Improving the Precision of Wireless Localization Algorithms: ML Techniques for Indoor Positioning
Due to the tremendous increase in the number of wearable devices and proximity-based services, the need for improved indoor localization techniques becomes more significant. The evolution of the positioning from a hardware perspective is pacing its way along with various software-based approaches also powered by Machine Learning (ML). In this paper, we apply ML algorithms to the real-life collected signal parameters in an indoor localization system based on Ultra-Wideband (UWB) technology to make an analysis of the signal and classify it accordingly. The contribution aims to answer the question of whether an indoor positioning system could benefit from utilizing ML for signal parameter analysis in order to increase its location accuracy, reliability, and robustness across various environments. To this end, we compare different applications of ML approaches and detail the trade-off between computational speed and accuracy
We present a model for freight train time prediction based on station network analysis and specific feature engineering. We discuss the first pipeline to improve the freight flight duration prediction in Russia. While every freight company use only reference book made by RZD (Russian Railways) based on railroad distances with accuracy measured in days, we argue that one could predict the flight duration with error less than twenty hours while decreasing error to twelve hours for certain type of freight trains.
A measurement of the charm-mixing parameter yCP using D0 → KþK−, D0 → πþπ−, and D0 → K−πþ decays is reported. The D0 mesons are required to originate from semimuonic decays of B− and B0 mesons. These decays are partially reconstructed in a data set of proton-proton collisions at center-of-mass energies of 7 and 8 TeV collected with the LHCb experiment and corresponding to an integrated luminosity of 3 fb−1. The yCP parameter is measured to be ð0.57 0.13ðstatÞ 0.09ðsystÞÞ%, in agreement with, and as precise as, the current world-average value.
The law of accelerating returns can be viewed as a concept that describes acceleration of technological progress. The idea is that tools are used for developing more advanced tools that are applied for creating even more advanced tools etc. A similar idea has been implemented in algorithms for advancing artificial intelligence. In this paper, the results of applying these algorithms in games are discussed. Nevertheless, real life tasks seem more complicated. The game theoretic approach can be applied for transition from theoretical and unrealistic games to more complex and practical tasks. Applications of the game theoretic approach to advance artificial intelligence in solving tasks in the credit industry are proposed.
Proceedings of Machine Learning Research: Volume 97: International Conference on Machine Learning, 9-15 June 2019, Long Beach, California, USA
L’ouvrage d’Adrian Mackenzie, professeur au Département de sociologie à l’Université de Lancaster, est d’un genre inédit au sein de la littérature émergente, mais encore peu étendue en sciences humaines et sociales, qui explore le fonctionnement du machine learning (ML). Les avancées spectaculaires de cette branche de l’intelligence artificielle (IA) depuis quelques années ont éclipsé les autres approches en la matière et ont soudainement transformé l’IA en un problème social et politique. Plusieurs auteurs ont déjà insisté sur la nécessité de focaliser le regard sur les outils de l’IA, en pointant les limites des travaux qui ne traitent que des effets sociaux des « algorithmes ». Comme le fait remarquer l’anthropologue des sciences et des techniques Nick Seaver, la plupart des travaux sur le sujet s’agitent au sujet des « algorithmes » ou le « big data », en insistant sur leurs effets néfastes, voire catastrophiques, pour la société sans jamais préciser exactement ce qu’ils sont. Le transfert des connaissances et des perspectives entre les spécialistes en IA et en SHS (d’ailleurs dans les deux sens) est pourtant indispensable pour en proposer une critique informée et efficace.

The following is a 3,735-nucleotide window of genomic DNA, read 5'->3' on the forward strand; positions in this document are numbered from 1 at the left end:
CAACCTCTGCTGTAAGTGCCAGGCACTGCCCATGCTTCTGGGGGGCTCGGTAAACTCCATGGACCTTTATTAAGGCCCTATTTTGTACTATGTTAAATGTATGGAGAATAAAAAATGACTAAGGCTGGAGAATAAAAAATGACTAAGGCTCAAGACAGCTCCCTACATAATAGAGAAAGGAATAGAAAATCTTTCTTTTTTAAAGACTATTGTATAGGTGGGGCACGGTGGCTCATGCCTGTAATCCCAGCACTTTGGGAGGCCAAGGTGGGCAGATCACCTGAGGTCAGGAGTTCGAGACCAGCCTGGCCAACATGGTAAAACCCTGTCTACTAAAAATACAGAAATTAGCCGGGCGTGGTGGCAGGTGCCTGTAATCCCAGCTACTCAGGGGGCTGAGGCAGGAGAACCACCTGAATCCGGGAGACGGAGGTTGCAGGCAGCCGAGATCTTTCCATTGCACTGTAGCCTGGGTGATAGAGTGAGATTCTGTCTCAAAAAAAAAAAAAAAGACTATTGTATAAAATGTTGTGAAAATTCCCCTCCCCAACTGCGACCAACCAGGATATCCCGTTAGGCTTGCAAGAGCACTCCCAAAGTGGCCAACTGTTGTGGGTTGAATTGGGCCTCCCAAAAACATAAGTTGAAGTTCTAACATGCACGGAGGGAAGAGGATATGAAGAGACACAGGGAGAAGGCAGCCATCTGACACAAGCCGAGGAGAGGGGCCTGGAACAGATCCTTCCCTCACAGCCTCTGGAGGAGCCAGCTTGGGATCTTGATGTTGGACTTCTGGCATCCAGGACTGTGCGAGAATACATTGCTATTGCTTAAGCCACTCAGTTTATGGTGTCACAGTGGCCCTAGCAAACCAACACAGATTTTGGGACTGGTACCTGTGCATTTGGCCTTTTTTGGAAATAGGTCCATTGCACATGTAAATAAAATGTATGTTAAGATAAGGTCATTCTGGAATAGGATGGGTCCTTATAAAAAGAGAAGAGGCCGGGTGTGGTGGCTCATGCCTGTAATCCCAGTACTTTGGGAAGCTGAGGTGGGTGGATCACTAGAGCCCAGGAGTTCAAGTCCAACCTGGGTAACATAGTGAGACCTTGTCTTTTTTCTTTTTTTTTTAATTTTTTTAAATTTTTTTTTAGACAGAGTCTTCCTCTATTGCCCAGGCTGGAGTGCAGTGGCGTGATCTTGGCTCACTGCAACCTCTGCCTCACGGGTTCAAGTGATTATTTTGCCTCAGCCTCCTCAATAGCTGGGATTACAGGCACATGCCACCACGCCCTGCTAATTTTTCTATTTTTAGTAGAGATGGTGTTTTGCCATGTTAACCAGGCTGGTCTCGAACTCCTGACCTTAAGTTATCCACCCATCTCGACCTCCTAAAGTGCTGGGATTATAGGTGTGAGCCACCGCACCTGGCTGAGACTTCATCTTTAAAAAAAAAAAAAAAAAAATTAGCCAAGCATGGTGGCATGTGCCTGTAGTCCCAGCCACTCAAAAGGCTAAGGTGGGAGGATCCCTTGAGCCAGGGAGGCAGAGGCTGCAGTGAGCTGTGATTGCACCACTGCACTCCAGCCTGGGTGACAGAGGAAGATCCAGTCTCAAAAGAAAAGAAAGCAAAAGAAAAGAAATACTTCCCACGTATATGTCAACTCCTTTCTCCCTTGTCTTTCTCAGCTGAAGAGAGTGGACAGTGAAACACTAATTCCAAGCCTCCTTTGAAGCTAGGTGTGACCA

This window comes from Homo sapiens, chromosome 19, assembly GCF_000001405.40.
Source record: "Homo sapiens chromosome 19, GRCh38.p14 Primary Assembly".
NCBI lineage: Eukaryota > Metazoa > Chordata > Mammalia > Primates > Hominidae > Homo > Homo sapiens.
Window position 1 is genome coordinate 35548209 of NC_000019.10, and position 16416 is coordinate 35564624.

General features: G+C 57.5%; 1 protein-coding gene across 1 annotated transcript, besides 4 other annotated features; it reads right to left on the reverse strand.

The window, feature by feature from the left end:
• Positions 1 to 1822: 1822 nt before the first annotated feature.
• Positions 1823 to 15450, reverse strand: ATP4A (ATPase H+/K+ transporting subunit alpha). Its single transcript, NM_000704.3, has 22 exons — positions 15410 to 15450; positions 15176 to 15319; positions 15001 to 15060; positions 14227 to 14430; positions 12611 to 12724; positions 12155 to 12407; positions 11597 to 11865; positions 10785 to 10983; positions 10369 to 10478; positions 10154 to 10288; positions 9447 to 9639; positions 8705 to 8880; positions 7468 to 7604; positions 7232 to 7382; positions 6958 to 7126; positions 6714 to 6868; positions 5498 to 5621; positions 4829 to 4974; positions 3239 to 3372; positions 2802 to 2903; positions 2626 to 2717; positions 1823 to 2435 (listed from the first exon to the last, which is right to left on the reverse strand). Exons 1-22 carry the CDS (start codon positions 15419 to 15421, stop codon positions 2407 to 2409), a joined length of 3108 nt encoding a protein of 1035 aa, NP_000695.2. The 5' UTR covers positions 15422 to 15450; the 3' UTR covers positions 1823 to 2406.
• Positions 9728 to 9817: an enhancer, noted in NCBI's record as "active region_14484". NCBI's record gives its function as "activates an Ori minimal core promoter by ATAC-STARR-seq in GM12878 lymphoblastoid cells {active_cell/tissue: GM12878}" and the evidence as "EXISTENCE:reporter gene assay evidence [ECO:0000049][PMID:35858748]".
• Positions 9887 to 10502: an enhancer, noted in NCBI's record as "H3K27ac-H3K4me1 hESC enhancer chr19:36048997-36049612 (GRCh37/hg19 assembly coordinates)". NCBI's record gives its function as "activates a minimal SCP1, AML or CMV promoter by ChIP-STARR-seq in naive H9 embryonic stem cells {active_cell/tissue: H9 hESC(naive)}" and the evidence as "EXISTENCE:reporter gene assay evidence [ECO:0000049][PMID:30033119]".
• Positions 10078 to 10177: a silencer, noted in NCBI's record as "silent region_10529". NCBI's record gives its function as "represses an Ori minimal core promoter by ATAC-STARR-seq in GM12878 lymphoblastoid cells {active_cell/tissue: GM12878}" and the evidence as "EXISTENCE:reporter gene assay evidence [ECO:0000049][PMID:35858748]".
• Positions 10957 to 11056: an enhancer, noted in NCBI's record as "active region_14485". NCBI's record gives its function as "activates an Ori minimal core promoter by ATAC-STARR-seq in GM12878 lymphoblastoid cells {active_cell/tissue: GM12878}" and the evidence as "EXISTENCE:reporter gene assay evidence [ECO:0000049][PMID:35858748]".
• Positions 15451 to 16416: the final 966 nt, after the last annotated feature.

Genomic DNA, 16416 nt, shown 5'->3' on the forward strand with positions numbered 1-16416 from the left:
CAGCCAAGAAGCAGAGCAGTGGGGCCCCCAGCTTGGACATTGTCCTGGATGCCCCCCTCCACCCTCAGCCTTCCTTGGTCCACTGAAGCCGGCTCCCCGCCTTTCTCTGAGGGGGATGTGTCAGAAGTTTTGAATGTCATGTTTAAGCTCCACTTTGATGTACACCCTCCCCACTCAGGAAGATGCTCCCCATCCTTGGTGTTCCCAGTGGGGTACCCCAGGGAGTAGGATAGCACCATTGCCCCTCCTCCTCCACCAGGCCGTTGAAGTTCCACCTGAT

A search for CP violation in the Cabibbo-suppressed D0 → K+K−π+π− decay mode is performed using an amplitude analysis. The measurement uses a sample of pp collisions recorded by the LHCb experiment during 2011 and 2012, corresponding to an integrated luminosity of 3.0 fb−1. The D0 mesons are reconstructed from semileptonic b-hadron decays into D0μ−X final states. The selected sample contains more than 160 000 signal decays, allowing the most precise amplitude modelling of this D0 decay to date. The obtained amplitude model is used to perform the search for CP violation. The result is compatible with CP symmetry, with a sensitivity ranging from 1% to 15% depending on the amplitude considered.
Bayesian inference is known to provide a general framework for incorporating prior knowledge or specific properties into machine learning models via carefully choosing a prior distribution. In this work, we propose a new type of prior distributions for convolutional neural networks, deep weight prior (DWP), that exploit generative models to encourage a specific structure of trained convolutional filters e.g., spatial correlations of weights. We define DWP in the form of an implicit distribution and propose a method for variational inference with such type of implicit priors. In experiments, we show that DWP improves the performance of Bayesian neural networks when training data are limited, and initialization of weights with samples from DWP accelerates training of conventional convolutional neural networks.